Clearspot is one of those lovely sights that you would only get in a Pine Plantation, where they have basically just bulldozed a firebreak straight down a very steep hill. This did make for a wonderful unrelenting hands on knees climb though which I thoroughly enjoyed. Moving past a bunch of guys I was now into 2nd and now trailing only the great John Winsbury of Dunedin(via Canberra). Descending off this hill Matt Coops came flying past, a fine demonstration of how being in the flow and enjoying the trail can lead to some fantastic performances. Coming into the first aid station at Bucklands I was a couple of mins down on John and maybe a minute down on Matt. On the nicely runnable climb over to Eurobin, which was the beginning of the Big Walk, I managed to roll past Matt but still lost another minute to Winsbury.

Vajin about 1/2 way up the Big Walk. Photo: MattB

Vajin about 1/2 way up the Big Walk. Photo: MattB

Coming up to the start of the Big Walk I just told myself run everything. Often on a big climb it is not our muscles or bodies that force us into a walk instead it is our minds. If you can just get more comfortable with being uncomfortable, you will find you can keep running for longer up steeper grades than you could have imagined. I set to work and was feeling pretty happy with how I was climbing especially when I saw Winsbury up ahead. I passed him about half way up and continued to work hard all the way to the top. I was in the lead now and only had a relatively simple 7km loop to the finish.

Heading out on the loop I was feeling strong and confident, that was until I squeezed my way into Chalwells Gallery. This was basically a slot canyon between two huge rocks, approx 30-40cm wide 150-200m long and when I arrived was full of lovely Australian bush walkers. With no way around them and they being happy to take their time and enjoy the whole experience, it wanʼt long until my 2min or so lead had disappeared. Standing around and chatting with another runner is not something I usually do in races, so finding David Byrne and myself doing this was quite a novel experience. With only 3kms to go and no fair way to determine what the outcome would have been without this unplanned interlude, we decided to live to fight another day. David is a top runner and is only going to get better, I look forward to meeting him again on the trails for round two.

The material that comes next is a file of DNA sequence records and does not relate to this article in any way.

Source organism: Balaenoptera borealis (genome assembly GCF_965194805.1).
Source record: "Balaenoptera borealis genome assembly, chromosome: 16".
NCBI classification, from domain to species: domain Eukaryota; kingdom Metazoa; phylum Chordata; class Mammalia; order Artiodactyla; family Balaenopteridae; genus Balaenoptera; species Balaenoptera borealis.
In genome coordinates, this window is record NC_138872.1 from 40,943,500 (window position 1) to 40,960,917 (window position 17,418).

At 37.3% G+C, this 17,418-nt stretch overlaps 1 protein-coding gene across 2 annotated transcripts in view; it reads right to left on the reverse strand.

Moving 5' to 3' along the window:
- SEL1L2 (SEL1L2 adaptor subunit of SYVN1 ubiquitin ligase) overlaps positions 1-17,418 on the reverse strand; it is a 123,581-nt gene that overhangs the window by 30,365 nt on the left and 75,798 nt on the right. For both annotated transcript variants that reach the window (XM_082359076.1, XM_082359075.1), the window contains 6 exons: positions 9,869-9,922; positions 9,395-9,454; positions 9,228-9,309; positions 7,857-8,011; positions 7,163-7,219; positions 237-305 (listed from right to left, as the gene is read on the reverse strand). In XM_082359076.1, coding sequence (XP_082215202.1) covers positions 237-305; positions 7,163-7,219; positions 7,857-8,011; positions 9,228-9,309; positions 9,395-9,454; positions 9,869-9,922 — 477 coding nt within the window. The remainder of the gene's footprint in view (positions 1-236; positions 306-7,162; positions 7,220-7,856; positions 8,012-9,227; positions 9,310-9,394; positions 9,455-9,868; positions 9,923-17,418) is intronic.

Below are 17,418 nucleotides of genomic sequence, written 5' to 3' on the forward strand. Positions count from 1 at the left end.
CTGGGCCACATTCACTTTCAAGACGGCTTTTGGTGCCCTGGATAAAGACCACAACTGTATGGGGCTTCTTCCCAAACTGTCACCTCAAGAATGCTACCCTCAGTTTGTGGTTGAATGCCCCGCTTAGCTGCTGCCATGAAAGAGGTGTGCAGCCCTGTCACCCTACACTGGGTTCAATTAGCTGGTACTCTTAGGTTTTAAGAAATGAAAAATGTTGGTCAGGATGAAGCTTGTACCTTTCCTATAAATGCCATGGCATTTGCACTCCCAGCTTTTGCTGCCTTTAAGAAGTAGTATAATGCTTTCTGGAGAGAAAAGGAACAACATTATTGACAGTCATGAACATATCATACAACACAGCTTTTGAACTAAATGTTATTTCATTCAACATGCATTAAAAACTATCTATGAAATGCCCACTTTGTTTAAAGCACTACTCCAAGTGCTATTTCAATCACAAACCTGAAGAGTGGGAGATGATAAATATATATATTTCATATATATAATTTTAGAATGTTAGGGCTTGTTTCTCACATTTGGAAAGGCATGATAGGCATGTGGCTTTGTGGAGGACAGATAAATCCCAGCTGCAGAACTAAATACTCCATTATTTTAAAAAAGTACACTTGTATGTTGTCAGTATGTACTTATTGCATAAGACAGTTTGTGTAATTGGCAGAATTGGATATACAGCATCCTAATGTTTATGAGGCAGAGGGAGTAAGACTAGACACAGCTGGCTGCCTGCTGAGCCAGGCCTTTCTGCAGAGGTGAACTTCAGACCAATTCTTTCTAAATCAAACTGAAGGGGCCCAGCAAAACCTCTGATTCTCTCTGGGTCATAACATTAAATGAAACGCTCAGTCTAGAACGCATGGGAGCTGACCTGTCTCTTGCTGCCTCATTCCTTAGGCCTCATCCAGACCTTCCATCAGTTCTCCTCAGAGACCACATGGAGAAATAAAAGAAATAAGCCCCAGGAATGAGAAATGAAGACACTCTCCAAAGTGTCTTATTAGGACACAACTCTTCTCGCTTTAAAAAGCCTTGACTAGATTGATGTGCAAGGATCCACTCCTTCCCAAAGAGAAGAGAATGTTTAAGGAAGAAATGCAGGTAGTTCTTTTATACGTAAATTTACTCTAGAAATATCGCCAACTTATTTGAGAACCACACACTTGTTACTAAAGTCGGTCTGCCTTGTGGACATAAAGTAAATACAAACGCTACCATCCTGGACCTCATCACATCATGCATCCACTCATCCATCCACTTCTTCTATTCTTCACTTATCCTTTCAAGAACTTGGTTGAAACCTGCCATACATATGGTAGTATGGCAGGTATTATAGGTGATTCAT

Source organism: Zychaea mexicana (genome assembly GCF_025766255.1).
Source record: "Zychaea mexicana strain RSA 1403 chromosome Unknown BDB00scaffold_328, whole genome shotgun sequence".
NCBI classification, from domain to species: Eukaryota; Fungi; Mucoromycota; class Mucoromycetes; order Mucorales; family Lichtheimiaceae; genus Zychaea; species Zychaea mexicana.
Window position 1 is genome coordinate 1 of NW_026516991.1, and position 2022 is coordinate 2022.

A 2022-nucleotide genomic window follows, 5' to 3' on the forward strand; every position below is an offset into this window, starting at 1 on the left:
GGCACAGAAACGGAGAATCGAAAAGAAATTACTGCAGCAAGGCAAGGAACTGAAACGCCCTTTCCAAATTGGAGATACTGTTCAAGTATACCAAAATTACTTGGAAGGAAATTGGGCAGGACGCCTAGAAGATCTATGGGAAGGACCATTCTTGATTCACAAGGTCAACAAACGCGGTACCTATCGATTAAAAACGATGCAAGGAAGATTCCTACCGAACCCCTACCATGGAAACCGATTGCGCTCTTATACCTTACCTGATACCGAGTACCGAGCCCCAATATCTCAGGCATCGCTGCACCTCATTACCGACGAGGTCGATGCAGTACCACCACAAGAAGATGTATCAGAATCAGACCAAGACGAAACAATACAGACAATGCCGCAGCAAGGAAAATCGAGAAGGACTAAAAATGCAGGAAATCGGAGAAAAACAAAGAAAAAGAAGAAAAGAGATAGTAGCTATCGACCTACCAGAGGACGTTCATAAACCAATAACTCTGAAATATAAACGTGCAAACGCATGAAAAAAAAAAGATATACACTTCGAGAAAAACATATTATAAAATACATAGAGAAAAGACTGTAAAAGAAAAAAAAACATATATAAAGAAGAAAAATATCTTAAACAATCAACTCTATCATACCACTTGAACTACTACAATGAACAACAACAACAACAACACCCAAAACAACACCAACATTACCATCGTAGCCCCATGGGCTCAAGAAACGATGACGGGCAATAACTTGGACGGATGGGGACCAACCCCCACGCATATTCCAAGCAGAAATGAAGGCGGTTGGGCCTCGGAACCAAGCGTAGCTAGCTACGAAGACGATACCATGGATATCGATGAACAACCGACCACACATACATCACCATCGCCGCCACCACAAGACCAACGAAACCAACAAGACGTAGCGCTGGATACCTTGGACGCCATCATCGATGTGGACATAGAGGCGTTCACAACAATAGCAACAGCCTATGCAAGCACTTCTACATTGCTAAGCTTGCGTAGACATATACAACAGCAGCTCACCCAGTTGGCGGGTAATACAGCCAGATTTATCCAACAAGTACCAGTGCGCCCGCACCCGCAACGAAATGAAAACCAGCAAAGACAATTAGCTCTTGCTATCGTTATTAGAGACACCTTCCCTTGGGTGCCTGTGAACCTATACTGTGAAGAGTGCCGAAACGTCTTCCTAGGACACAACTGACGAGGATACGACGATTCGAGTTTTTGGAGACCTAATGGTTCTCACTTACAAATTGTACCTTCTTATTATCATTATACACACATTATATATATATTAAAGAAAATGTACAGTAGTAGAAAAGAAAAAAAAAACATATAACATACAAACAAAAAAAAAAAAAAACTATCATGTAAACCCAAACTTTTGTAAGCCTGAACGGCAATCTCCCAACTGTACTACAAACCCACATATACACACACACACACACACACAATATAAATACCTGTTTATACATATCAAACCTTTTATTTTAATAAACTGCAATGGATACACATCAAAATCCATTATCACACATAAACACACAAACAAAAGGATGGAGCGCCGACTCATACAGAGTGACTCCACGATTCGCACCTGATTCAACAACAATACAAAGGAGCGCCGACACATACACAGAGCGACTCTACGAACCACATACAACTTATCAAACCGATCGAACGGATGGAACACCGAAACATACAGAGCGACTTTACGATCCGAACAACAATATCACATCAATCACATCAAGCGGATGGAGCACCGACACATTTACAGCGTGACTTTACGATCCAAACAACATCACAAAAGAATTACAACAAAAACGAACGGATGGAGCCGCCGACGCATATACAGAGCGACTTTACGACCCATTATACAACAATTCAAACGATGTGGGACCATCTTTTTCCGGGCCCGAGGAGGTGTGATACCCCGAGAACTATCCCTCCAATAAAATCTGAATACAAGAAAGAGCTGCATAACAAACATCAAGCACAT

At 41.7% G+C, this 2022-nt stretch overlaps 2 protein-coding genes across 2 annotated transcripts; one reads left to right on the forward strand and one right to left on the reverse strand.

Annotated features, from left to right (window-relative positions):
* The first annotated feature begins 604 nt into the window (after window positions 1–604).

Vajin and David Byrne at the finish.

Vajin and David Byrne at the finish.

It was great to see such a quality field turn up for such a challenging event and I am sure we will see this event grow rapidly in the future. Good to see some real depth developing in the Australian trail scene and the prizes and support that the Buffalo Stampede offered will only help fuel that. The chance to win a trip to Chamonix for the Sky Running World Champs is definitely a huge incentive and I wish Caine, David, Jacinta and Sarah all the best over in France in June.

As always Big thanks to all my sponsors and supporters and of course my wife Prasasta, La Sportiva (the best trail shoes out there, they come from Italy and will be available in NZ later this year) Ultimate Direction (the Series 2.0 packs definitely do the business), MACPAC (Chchʼs finest), the Sri Chinmoy Marathon Team (inspirational) and the wonderful Lotus-Heart in Christchurch (all things nutritional).

 


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1 comment on this postSubmit yours
  1. Well done on an impressive race and quite helpful tips -look king forward to your next big race and ever-determined
    grin!